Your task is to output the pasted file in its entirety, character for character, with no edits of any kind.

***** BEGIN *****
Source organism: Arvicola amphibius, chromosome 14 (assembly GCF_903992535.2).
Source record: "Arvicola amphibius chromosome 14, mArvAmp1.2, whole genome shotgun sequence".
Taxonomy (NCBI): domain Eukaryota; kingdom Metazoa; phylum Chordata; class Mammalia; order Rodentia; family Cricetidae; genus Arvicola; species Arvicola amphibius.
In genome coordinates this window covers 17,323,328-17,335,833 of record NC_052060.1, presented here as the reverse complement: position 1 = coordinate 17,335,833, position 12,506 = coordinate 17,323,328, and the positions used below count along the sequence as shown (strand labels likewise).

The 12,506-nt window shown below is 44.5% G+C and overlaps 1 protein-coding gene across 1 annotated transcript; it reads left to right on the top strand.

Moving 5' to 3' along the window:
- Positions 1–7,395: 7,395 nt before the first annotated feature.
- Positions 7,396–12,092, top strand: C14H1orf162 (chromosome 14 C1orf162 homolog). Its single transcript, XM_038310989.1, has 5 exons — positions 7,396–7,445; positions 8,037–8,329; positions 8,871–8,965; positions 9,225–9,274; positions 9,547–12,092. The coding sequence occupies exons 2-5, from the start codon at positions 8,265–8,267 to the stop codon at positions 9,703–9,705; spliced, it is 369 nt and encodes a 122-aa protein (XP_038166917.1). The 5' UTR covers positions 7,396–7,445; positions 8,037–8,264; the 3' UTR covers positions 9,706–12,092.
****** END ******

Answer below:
Source organism: Arvicola amphibius, chromosome 14 (assembly GCF_903992535.2).
Source record: "Arvicola amphibius chromosome 14, mArvAmp1.2, whole genome shotgun sequence".
Taxonomy (NCBI): domain Eukaryota; kingdom Metazoa; phylum Chordata; class Mammalia; order Rodentia; family Cricetidae; genus Arvicola; species Arvicola amphibius.
In genome coordinates this window covers 17,323,328-17,335,833 of record NC_052060.1, presented here as the reverse complement: position 1 = coordinate 17,335,833, position 12,506 = coordinate 17,323,328, and the positions used below count along the sequence as shown (strand labels likewise).

The 12,506-nt window shown below is 44.5% G+C and overlaps 1 protein-coding gene across 1 annotated transcript; it reads left to right on the top strand.

Moving 5' to 3' along the window:
- Positions 1–7,395: 7,395 nt before the first annotated feature.
- Positions 7,396–12,092, top strand: C14H1orf162 (chromosome 14 C1orf162 homolog). Its single transcript, XM_038310989.1, has 5 exons — positions 7,396–7,445; positions 8,037–8,329; positions 8,871–8,965; positions 9,225–9,274; positions 9,547–12,092. The coding sequence occupies exons 2-5, from the start codon at positions 8,265–8,267 to the stop codon at positions 9,703–9,705; spliced, it is 369 nt and encodes a 122-aa protein (XP_038166917.1). The 5' UTR covers positions 7,396–7,445; positions 8,037–8,264; the 3' UTR covers positions 9,706–12,092.